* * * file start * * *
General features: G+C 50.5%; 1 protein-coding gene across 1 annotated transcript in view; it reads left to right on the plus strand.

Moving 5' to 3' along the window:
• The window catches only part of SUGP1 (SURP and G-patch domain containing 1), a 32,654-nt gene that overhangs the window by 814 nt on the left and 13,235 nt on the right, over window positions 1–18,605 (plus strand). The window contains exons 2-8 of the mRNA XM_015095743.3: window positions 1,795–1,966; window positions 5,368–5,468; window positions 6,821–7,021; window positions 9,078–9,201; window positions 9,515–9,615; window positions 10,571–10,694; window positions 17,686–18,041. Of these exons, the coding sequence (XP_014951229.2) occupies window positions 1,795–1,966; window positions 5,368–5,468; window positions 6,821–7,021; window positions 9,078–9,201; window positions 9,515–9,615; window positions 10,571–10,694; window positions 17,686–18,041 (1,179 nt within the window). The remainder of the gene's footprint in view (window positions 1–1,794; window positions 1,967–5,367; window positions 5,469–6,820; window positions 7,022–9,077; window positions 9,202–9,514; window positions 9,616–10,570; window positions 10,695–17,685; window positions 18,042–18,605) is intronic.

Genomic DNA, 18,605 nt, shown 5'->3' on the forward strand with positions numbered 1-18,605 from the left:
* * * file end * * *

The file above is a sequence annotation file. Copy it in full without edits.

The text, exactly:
General features: G+C 50.5%; 1 protein-coding gene across 1 annotated transcript in view; it reads left to right on the plus strand.

Moving 5' to 3' along the window:
• The window catches only part of SUGP1 (SURP and G-patch domain containing 1), a 32,654-nt gene that overhangs the window by 814 nt on the left and 13,235 nt on the right, over window positions 1–18,605 (plus strand). The window contains exons 2-8 of the mRNA XM_015095743.3: window positions 1,795–1,966; window positions 5,368–5,468; window positions 6,821–7,021; window positions 9,078–9,201; window positions 9,515–9,615; window positions 10,571–10,694; window positions 17,686–18,041. Of these exons, the coding sequence (XP_014951229.2) occupies window positions 1,795–1,966; window positions 5,368–5,468; window positions 6,821–7,021; window positions 9,078–9,201; window positions 9,515–9,615; window positions 10,571–10,694; window positions 17,686–18,041 (1,179 nt within the window). The remainder of the gene's footprint in view (window positions 1–1,794; window positions 1,967–5,367; window positions 5,469–6,820; window positions 7,022–9,077; window positions 9,202–9,514; window positions 9,616–10,570; window positions 10,695–17,685; window positions 18,042–18,605) is intronic.

Genomic DNA, 18,605 nt, shown 5'->3' on the forward strand with positions numbered 1-18,605 from the left: